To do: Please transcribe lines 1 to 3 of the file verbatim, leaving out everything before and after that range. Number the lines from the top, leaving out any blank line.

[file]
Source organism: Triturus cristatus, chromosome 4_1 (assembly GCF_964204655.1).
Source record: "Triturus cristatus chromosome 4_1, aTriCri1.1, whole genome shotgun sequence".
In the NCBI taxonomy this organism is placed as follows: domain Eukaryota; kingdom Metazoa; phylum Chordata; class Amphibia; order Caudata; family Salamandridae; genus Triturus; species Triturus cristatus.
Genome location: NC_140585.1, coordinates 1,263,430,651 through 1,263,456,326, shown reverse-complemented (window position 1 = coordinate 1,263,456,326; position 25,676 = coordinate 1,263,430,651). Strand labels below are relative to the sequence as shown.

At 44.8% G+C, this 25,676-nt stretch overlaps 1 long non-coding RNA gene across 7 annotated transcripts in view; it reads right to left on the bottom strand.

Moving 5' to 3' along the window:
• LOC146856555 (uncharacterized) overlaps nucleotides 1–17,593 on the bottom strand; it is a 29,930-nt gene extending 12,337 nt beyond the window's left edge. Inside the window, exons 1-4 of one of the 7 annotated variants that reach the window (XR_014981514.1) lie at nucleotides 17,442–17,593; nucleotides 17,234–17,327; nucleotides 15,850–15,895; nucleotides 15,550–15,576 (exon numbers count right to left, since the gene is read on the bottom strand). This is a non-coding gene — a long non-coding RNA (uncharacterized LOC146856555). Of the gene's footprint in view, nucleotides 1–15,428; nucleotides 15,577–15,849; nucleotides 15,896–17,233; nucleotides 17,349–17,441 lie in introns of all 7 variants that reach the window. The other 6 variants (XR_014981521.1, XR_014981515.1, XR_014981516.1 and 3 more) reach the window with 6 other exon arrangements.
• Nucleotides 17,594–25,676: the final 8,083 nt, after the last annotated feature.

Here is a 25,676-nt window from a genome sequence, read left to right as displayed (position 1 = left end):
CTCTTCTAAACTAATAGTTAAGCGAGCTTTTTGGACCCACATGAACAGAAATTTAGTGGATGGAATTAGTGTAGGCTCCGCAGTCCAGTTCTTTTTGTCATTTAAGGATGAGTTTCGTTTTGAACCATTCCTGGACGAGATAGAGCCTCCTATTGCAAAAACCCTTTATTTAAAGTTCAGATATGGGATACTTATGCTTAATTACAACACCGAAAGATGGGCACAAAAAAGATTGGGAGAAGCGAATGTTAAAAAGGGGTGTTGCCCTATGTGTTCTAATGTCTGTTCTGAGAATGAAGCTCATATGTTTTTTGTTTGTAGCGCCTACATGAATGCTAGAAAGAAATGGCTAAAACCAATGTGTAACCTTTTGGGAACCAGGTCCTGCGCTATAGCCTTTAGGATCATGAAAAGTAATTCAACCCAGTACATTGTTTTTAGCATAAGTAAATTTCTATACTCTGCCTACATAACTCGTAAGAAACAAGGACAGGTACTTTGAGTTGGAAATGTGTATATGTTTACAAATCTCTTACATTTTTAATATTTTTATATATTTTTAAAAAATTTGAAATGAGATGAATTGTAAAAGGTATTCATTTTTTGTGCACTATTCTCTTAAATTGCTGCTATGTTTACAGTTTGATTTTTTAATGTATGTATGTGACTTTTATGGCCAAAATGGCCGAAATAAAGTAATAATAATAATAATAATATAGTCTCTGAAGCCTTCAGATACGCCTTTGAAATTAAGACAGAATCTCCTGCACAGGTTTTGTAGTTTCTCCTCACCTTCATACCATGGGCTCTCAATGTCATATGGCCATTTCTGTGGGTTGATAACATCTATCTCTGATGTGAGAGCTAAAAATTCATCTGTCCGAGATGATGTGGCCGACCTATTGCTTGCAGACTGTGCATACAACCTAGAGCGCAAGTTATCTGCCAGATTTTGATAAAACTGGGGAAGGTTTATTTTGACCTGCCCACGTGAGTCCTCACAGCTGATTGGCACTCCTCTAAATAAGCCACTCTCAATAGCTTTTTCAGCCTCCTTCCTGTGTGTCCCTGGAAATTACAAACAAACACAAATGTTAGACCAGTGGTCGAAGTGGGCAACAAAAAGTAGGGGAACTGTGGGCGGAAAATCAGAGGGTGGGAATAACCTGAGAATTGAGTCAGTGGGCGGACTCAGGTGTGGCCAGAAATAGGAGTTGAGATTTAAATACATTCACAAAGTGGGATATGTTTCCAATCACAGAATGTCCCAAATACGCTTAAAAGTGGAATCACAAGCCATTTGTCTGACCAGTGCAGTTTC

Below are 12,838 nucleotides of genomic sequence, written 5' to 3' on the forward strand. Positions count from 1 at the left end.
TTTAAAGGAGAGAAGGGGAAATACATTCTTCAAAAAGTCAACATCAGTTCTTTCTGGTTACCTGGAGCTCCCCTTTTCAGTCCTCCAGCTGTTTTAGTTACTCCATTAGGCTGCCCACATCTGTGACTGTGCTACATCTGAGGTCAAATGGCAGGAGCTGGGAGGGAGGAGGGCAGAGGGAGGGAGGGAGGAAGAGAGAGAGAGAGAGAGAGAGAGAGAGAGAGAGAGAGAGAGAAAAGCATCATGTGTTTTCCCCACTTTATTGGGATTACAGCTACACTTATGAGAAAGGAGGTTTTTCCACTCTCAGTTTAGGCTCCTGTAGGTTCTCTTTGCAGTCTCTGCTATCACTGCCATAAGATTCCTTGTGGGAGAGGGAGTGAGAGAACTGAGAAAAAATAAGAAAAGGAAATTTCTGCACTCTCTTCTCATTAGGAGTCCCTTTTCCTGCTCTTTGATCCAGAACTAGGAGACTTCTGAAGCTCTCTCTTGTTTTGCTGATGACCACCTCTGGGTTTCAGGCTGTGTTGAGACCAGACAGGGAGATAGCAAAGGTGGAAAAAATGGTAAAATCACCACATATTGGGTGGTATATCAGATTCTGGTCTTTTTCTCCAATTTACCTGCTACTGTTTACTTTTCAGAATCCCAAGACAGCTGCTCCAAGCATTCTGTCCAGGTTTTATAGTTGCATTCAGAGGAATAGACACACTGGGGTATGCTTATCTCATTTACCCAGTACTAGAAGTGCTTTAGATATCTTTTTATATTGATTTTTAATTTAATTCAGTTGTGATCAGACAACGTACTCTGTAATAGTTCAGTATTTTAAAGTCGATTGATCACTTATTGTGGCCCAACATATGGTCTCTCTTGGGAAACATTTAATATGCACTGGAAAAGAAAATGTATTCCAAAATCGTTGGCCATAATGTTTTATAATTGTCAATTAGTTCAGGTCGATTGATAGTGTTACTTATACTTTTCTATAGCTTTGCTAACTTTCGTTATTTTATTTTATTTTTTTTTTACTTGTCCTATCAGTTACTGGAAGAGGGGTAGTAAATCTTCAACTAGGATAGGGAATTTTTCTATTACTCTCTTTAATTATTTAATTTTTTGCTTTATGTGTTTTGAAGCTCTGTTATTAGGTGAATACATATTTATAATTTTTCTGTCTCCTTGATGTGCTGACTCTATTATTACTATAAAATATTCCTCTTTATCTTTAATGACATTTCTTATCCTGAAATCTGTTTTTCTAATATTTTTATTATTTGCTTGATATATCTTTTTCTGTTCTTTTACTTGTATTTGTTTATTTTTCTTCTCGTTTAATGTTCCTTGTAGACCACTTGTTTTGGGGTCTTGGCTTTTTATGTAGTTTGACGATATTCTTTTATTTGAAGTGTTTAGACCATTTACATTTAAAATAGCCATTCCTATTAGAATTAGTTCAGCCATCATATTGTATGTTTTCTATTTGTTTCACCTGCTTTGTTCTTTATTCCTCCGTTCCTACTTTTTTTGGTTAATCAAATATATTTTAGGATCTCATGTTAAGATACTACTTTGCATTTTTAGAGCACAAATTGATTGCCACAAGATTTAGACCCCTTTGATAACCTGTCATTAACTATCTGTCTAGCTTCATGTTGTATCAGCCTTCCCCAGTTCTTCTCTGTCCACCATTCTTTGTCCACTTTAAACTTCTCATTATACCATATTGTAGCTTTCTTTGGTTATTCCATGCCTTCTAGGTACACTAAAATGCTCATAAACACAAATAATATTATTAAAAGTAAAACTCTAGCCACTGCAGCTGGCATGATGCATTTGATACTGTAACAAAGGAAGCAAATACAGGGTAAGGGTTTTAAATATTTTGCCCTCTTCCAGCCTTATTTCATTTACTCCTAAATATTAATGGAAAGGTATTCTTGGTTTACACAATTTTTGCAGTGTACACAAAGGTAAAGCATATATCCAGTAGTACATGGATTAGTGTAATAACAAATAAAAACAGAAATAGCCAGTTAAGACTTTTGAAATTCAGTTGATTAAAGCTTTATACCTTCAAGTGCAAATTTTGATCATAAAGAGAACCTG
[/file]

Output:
Source organism: Triturus cristatus, chromosome 4_1 (assembly GCF_964204655.1).
Source record: "Triturus cristatus chromosome 4_1, aTriCri1.1, whole genome shotgun sequence".
In the NCBI taxonomy this organism is placed as follows: domain Eukaryota; kingdom Metazoa; phylum Chordata; class Amphibia; order Caudata; family Salamandridae; genus Triturus; species Triturus cristatus.